1. Read Aloud: I read out loud to my students every day. Please, oh please, don't ever cut this from your daily routine. It's so important for kids to hear how words and punctuation intertwine to create a coherent story. This is a great time to discuss the word choice of the author, the good and the bad. I like to use the think-aloud technique to show students how I mentally investigate words. Gaetan's mental thoughts: wait a minute -- what does that word mean? Re-read the sentence..okay it could be... but maybe not. Do I see a pre-fix or a suffix? I'm sure you get the idea. When parents ask me how they can help their child improve their reading, I tell them to investigate a word a day that appears in their reading homework and plant the "word seed."

2. Reading/Writing Conferences: Individual reading/writing conferences are the epitome of differentiation. This is where a teacher can really access student needs and meet them at their wordsmith level. Along with discussing words, for those of you who need something concrete and documented, "the list" is always a good idea. I have my students create individualized spelling lists and vocabulary lists in their writing journal, which are updated during conferencing or just on-the-go. I also create class lists of good words, such as "Buff Verbs" and "Instead of Said" words (speaker tags). It's always nice to have a reference.

3. Poetry: Almost everything a student needs to know about reading and writing can be taught through poetry. The poem is very versatile: its length is less intimidating than a short story or novel; poets usually use strong words (they have to because of the length); the definitions of the words can usually be deciphered through context clues; and, although poems are awesome fun to use, make sure you use age-appropriate poetry. We all know poets can be "out there." Sometimes after reading a difficult poem we all kind of just stare and "Dig the Heaviness." That's really all we can do. I try to "unpack" at least two to three poems a week, digging out some good words to discuss.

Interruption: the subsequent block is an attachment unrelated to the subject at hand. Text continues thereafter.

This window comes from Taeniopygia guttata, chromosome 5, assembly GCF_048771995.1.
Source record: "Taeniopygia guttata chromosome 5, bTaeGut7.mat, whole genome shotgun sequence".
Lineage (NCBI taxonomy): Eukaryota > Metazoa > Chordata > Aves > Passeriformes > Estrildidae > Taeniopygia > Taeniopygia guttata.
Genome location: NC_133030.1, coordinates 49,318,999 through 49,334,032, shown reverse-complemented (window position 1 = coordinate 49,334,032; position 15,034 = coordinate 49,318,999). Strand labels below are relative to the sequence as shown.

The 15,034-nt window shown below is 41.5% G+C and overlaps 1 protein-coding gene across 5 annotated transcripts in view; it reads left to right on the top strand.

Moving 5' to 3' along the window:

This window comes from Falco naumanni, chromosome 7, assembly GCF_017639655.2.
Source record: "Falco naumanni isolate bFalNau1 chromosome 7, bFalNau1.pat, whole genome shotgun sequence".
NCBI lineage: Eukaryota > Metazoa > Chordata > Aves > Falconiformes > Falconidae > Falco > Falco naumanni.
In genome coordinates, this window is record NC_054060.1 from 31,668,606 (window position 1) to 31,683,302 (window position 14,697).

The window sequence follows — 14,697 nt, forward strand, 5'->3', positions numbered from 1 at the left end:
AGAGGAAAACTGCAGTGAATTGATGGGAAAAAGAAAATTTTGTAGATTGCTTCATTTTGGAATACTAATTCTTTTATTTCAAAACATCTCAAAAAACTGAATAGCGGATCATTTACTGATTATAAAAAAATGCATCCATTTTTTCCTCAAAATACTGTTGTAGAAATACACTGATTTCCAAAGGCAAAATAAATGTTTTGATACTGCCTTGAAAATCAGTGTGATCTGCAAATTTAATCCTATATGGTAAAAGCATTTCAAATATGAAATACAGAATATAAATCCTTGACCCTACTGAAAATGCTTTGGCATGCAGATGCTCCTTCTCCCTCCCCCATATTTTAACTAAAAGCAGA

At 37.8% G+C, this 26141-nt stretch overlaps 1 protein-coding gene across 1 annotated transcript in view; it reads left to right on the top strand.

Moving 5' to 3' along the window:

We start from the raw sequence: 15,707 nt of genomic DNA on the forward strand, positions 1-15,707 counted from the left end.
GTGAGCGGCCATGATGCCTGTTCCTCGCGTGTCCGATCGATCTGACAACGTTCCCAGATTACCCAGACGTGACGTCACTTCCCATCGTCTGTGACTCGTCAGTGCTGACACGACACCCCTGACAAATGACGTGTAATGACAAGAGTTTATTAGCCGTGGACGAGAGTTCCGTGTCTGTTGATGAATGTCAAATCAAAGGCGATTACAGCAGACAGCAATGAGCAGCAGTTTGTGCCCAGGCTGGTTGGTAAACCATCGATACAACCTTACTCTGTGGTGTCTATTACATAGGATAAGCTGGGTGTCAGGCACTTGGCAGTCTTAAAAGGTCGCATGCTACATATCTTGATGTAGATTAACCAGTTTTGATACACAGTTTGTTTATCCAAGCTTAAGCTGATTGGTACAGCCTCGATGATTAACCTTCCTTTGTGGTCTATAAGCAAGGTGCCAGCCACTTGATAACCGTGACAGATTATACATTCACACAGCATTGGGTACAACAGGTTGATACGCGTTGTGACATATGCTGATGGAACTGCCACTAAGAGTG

4. Morning Message: If you are into the responsive classroom thing, you can definitely use the morning message to increase the student word power. When I interned at the Nancie Atwell Center for Teaching and Learning (read my blog of the experience: Five Practices that Transformed My Teaching), I was amazed at how Ted DeMille, 1st/2nd grade teacher, taught with the morning message. He started with phonics and ended with comprehension. It was quite amazing.

Contextual vocabulary acquisition is the most effective way to get words to stick, but it takes time and patience. Just think about how toddlers learn to speak. They learn from adults, brothers and sisters, and their peers over several years of listening. They don't learn from worksheets or memorizing word lists. Their word acquisition begins by listening, and then moves to learning from books and conversation. Although teachers will never make up for lost home-life vocabulary development, they can make a huge impact on their students by consistently planting those "word seeds" in a natural, conversational way.

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Filed Under

  • Student Engagement
  • Literacy
  • English Language Arts
  • K-2 Primary
  • 3-5 Upper Elementary